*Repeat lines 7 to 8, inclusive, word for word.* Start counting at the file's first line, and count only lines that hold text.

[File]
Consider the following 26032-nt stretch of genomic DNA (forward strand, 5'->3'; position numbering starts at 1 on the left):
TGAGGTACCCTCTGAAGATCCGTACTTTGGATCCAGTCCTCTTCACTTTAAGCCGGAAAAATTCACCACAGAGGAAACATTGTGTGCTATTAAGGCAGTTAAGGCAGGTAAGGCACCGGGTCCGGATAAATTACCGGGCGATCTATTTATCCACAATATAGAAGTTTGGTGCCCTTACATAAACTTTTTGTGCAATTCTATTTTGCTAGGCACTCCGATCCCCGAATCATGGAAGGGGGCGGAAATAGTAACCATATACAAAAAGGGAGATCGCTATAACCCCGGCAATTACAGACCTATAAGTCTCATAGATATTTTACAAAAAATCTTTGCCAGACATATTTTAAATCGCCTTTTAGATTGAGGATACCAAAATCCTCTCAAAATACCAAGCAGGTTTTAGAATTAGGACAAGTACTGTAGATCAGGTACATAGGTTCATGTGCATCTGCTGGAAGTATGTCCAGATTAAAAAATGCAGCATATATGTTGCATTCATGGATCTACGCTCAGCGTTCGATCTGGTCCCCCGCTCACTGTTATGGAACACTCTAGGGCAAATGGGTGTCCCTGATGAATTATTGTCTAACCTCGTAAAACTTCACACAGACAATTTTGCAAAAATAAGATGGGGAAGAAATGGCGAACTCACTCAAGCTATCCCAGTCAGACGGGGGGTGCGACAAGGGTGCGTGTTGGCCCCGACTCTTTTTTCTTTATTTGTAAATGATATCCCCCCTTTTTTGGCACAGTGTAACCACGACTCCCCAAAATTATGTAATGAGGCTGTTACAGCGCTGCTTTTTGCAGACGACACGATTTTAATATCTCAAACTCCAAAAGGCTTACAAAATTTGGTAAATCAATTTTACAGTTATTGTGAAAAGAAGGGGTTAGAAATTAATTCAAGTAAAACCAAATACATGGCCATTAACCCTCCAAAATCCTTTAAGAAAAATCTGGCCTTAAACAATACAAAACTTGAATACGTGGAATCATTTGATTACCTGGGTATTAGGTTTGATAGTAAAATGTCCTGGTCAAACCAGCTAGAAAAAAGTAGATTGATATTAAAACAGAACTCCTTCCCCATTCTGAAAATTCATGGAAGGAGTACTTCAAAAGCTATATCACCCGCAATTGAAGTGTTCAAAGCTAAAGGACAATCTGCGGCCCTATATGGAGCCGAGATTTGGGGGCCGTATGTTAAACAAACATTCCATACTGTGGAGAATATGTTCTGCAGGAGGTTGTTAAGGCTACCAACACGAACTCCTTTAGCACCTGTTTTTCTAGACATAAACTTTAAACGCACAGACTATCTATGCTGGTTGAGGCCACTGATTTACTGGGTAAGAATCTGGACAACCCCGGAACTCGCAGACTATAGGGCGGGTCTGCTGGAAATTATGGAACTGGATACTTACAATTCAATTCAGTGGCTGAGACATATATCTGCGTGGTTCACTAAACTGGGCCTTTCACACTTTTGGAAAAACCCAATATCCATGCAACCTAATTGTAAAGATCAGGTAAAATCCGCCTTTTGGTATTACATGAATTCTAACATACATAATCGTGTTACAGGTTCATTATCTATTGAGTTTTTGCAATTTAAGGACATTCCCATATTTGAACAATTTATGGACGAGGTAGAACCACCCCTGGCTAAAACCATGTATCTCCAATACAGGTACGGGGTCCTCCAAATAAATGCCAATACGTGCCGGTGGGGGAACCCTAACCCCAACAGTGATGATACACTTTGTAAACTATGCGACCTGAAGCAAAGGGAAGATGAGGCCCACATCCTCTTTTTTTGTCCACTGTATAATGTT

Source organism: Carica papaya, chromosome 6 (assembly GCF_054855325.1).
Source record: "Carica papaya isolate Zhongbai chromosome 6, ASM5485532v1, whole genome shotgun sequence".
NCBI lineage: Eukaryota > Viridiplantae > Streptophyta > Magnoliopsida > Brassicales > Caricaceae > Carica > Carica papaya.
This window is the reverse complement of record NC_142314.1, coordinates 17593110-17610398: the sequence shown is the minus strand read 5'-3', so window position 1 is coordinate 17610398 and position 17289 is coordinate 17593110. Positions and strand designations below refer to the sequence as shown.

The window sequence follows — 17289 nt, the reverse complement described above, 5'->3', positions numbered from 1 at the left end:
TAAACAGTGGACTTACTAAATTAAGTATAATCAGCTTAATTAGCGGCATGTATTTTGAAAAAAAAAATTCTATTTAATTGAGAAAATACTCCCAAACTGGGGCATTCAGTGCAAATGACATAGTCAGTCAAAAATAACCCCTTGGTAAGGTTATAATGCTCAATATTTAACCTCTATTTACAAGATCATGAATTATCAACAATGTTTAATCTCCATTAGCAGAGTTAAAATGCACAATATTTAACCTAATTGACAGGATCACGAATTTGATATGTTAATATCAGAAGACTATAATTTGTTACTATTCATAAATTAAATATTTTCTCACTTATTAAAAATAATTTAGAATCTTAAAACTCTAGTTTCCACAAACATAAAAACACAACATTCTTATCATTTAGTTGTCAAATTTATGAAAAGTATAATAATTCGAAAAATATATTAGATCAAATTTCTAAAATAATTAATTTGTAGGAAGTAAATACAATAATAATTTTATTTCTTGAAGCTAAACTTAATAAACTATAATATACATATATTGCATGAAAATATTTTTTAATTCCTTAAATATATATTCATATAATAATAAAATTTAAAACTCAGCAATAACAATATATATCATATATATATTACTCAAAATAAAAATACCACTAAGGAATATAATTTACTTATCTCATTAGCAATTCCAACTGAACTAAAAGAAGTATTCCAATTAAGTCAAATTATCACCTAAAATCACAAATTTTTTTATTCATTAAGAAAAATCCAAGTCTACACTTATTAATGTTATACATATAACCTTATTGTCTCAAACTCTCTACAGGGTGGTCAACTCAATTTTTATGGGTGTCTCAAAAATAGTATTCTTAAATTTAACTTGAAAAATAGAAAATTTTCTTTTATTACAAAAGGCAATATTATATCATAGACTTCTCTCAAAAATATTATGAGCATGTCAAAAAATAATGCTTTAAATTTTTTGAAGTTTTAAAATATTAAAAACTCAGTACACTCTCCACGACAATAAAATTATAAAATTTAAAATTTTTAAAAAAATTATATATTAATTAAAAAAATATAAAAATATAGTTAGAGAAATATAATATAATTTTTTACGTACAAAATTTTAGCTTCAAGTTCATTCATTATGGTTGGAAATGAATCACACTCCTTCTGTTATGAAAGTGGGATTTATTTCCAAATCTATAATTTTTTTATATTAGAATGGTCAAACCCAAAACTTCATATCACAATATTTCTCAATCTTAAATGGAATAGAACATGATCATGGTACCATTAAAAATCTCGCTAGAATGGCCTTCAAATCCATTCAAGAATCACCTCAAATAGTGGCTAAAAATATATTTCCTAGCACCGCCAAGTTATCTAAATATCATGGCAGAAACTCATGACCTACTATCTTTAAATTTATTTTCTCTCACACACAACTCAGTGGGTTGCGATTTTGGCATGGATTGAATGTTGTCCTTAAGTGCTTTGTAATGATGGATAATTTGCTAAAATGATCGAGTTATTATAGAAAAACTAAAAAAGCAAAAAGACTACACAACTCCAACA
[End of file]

The window sequence follows — 17289 nt, the reverse complement described above, 5'->3', positions numbered from 1 at the left end:
TAAACAGTGGACTTACTAAATTAAGTATAATCAGCTTAATTAGCGGCATGTATTTTGAAAAAAAAAATTCTATTTAATTGAGAAAATACTCCCAAACTGGGGCATTCAGTGCAAATGACATAGTCAGTCAAAAATAACCCCTTGGTAAGGTTATAATGCTCAATATTTAACCTCTATTTACAAGATCATGAATTATCAACAATGTTTAATCTCCATTAGCAGAGTTAAAATGCACAATATTTAACCTAATTGACAGGATCACGAATTTGATATGTTAATATCAGAAGACTATAATTTGTTACTATTCATAAATTAAATATTTTCTCACTTATTAAAAATAATTTAGAATCTTAAAACTCTAGTTTCCACAAACATAAAAACACAACATTCTTATCATTTAGTTGTCAAATTTATGAAAAGTATAATAATTCGAAAAATATATTAGATCAAATTTCTAAAATAATTAATTTGTAGGAAGTAAATACAATAATAATTTTATTTCTTGAAGCTAAACTTAATAAACTATAATATACATATATTGCATGAAAATATTTTTTAATTCCTTAAATATATATTCATATAATAATAAAATTTAAAACTCAGCAATAACAATATATATCATATATATATTACTCAAAATAAAAATACCACTAAGGAATATAATTTACTTATCTCATTAGCAATTCCAACTGAACTAAAAGAAGTATTCCAATTAAGTCAAATTATCACCTAAAATCACAAATTTTTTTATTCATTAAGAAAAATCCAAGTCTACACTTATTAATGTTATACATATAACCTTATTGTCTCAAACTCTCTACAGGGTGGTCAACTCAATTTTTATGGGTGTCTCAAAAATAGTATTCTTAAATTTAACTTGAAAAATAGAAAATTTTCTTTTATTACAAAAGGCAATATTATATCATAGACTTCTCTCAAAAATATTATGAGCATGTCAAAAAATAATGCTTTAAATTTTTTGAAGTTTTAAAATATTAAAAACTCAGTACACTCTCCACGACAATAAAATTATAAAATTTAAAATTTTTAAAAAAATTATATATTAATTAAAAAAATATAAAAATATAGTTAGAGAAATATAATATAATTTTTTACGTACAAAATTTTAGCTTCAAGTTCATTCATTATGGTTGGAAATGAATCACACTCCTTCTGTTATGAAAGTGGGATTTATTTCCAAATCTATAATTTTTTTATATTAGAATGGTCAAACCCAAAACTTCATATCACAATATTTCTCAATCTTAAATGGAATAGAACATGATCATGGTACCATTAAAAATCTCGCTAGAATGGCCTTCAAATCCATTCAAGAATCACCTCAAATAGTGGCTAAAAATATATTTCCTAGCACCGCCAAGTTATCTAAATATCATGGCAGAAACTCATGACCTACTATCTTTAAATTTATTTTCTCTCACACACAACTCAGTGGGTTGCGATTTTGGCATGGATTGAATGTTGTCCTTAAGTGCTTTGTAATGATGGATAATTTGCTAAAATGATCGAGTTATTATAGAAAAACTAAAAAAGCAAAAAGACTACACAACTCCAACA